That includes once again raising the never pursued or substantiated allegations of neglect, with County Counsel Jeffrey Blanck going so far as to claim that the county did what it did "to ensure Ms. Magney did not deliberately hasten her husband's, Dick Magney's, death against his express wishes by allowing doctors to withdraw treatment for the life-threatening medical condition created by her neglect" in the county's depublication request.
"They're creating their own universe just to justify their civil rights violation," Jackson said.
The case took a devastating toll on the Magneys, she said, noting at one point the county wouldn't even allow Judy Magney to be told how her husband was and what was going on with his care.
"The emotional costs, I can't begin to calculate, but she didn't give up," Jackson said. "The financial costs. I can't begin to calculate that either, but she didn't give up. She didn't give up because this was her husband."
Dick Magney died in a skilled nursing facility eight months after the county first began efforts to take control over his health care decisions, living long enough to see them denied — at one point testifying in his own conservatorship case that he was angry at the accusations being made against his wife.
He described her as simply "the best," saying, "She's a great cook, and must have the patience of Job to put up with someone like me."
The appellate court's scathing opinion about the county's action came a little over a year after he died having spent his final months in a legal tug of war over his medical decisions and end-of-life wishes.
While the county of Humboldt argued in its letter seeking depublication that the precedent set by the appeals court's opinion would tie the hands of other investigators looking into future cases of abuse, Levine disagreed.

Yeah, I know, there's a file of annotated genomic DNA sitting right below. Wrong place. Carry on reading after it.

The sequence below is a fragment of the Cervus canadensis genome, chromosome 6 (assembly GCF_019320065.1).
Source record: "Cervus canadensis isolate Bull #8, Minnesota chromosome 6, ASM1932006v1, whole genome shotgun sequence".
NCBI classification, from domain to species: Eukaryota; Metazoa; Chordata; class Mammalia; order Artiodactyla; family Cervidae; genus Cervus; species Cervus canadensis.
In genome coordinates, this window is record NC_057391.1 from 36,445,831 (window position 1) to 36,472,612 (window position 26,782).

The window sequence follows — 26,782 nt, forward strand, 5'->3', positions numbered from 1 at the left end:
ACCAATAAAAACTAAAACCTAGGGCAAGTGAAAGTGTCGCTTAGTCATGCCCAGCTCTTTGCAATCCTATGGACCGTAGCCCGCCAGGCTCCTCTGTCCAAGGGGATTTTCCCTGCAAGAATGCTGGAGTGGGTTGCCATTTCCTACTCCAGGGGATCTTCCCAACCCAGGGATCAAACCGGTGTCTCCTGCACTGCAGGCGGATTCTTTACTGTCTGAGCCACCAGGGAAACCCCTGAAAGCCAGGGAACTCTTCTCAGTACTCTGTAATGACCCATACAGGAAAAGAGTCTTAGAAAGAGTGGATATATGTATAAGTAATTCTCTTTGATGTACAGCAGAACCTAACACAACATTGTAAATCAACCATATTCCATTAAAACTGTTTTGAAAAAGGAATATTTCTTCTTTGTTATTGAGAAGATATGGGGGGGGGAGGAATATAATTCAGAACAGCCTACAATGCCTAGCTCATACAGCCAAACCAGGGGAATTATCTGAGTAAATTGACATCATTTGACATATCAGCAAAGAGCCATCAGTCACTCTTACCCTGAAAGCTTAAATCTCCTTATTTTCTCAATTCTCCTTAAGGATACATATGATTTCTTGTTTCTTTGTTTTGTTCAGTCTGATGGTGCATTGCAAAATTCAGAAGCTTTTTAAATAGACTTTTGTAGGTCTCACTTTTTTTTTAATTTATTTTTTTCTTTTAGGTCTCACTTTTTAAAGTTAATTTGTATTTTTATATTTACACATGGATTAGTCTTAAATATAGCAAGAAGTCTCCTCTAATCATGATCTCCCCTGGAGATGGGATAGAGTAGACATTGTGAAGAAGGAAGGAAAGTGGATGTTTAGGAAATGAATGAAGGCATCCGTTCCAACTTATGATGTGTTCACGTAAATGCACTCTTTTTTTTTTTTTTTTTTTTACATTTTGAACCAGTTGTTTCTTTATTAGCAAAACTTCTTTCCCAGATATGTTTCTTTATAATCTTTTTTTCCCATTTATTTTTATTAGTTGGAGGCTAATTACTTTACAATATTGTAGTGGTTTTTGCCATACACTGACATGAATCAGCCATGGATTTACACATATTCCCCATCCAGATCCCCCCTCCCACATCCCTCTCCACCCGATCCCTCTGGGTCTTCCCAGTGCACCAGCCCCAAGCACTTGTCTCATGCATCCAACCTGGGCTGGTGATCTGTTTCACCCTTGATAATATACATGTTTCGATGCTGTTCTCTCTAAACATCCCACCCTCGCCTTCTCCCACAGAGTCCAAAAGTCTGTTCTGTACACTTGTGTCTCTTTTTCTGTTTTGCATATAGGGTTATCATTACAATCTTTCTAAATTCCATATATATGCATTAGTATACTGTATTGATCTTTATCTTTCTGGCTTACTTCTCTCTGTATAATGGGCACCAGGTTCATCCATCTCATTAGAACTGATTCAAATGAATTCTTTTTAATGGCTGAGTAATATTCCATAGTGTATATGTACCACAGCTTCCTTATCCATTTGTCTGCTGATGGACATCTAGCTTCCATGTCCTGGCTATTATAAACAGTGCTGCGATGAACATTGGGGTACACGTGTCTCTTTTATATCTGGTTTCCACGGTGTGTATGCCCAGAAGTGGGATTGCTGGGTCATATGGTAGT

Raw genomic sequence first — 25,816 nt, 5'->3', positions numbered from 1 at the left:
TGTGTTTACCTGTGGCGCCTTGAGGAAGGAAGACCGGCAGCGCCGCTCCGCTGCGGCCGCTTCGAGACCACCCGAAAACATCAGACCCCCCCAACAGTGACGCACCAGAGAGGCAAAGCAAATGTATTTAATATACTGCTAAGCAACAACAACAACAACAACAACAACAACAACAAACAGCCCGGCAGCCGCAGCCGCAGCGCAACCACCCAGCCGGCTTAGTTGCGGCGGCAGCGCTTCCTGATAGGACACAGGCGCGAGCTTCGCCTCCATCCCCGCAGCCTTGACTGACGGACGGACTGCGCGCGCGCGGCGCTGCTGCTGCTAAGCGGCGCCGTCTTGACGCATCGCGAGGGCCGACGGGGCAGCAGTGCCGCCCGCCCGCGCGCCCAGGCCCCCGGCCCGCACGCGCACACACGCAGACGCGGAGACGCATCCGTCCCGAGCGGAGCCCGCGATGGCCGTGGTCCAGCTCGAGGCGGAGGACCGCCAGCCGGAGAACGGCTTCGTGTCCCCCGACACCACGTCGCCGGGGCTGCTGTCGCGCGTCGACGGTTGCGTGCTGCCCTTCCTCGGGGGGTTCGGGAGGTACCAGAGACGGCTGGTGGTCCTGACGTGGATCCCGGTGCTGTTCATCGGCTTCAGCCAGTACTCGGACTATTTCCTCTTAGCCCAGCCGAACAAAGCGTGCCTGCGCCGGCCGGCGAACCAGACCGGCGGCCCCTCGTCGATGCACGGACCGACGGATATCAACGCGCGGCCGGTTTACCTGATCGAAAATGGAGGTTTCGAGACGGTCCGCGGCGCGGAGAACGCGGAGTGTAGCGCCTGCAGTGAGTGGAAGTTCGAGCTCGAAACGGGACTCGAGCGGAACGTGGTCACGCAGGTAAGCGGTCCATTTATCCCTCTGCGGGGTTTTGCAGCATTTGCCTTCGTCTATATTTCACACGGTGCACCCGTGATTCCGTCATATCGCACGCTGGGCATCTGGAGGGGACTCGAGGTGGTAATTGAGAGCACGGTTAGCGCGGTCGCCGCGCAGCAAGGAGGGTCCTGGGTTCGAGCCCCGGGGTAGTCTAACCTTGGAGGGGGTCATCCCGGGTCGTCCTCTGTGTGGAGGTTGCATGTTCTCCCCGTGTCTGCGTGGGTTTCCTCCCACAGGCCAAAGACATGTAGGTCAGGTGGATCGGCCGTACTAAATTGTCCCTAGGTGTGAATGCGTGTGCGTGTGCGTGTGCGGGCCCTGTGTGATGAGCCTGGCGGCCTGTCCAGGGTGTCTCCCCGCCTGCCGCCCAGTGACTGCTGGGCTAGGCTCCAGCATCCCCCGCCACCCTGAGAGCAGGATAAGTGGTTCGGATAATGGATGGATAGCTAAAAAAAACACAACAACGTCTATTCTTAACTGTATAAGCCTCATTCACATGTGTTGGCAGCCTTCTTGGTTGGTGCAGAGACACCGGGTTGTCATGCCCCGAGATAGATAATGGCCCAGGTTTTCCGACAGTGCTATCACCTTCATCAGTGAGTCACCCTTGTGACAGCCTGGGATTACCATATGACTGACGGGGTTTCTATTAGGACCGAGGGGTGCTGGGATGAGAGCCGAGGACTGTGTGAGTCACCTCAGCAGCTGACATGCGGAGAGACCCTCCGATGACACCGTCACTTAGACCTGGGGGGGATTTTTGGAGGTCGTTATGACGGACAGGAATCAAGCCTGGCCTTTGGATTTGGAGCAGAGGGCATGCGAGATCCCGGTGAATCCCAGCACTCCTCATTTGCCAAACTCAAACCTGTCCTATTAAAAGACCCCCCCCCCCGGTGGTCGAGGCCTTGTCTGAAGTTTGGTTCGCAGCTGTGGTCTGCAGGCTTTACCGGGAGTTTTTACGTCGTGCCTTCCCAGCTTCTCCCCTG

The law professor said the ruling is extremely helpful in laying out the path that should be taken in the event an advance care directive is being challenged, as well as who has the authority to do so.
"Humboldt is really trying to minimize the embarrassment flowing from this opinion," Levine said of the depublication request.
The ruling should, he noted, be used as a primer in training abuse investigators as a "cautionary tale" that says: "Don't let this happen to you. Follow these steps."
Noting the difficult job involved in investigating abuse cases, Levine said there needs to be an acknowledgement that sometimes mistakes are made. According to the county, Adult Protective Services received more than 1,000 reports of suspected abuse that had to be investigated between July of 2015 and June of 2016.
That being said, Levine noted, there are questions to be raised about the way the Magneys' case was handled and why the county is continuing to "double down" on its position.
"The nature of investigating abuse cases is you're going to have to separate out the wheat from the chaff," he said. "What is it about the personalities that kept this one going?"
Jackson said what needs to happen is simple: The county needs to acknowledge what happened, apologize and settle with Judy Magney; the supervisors at APS need to take a hard look at what occurred with their agency; and the Board of Supervisors needs to question the actions of its county counsel office.
"The clock," she said, "is ticking."
For her part, Judy Magney said she is in a much better place than she was a year ago. If the case helps prevent someone else from enduring what happened to her and her husband, "that would be great."
Right now she's clearing out the country property where she and Dick started their new life together all those years ago. It helps, she said, to stay busy.
"I don't want to stay in Carlotta anymore," she said, "now that he's not there."Editor's note: To read attorney filings in the case and the appellate court's decision, click on the hyperlinks in the story.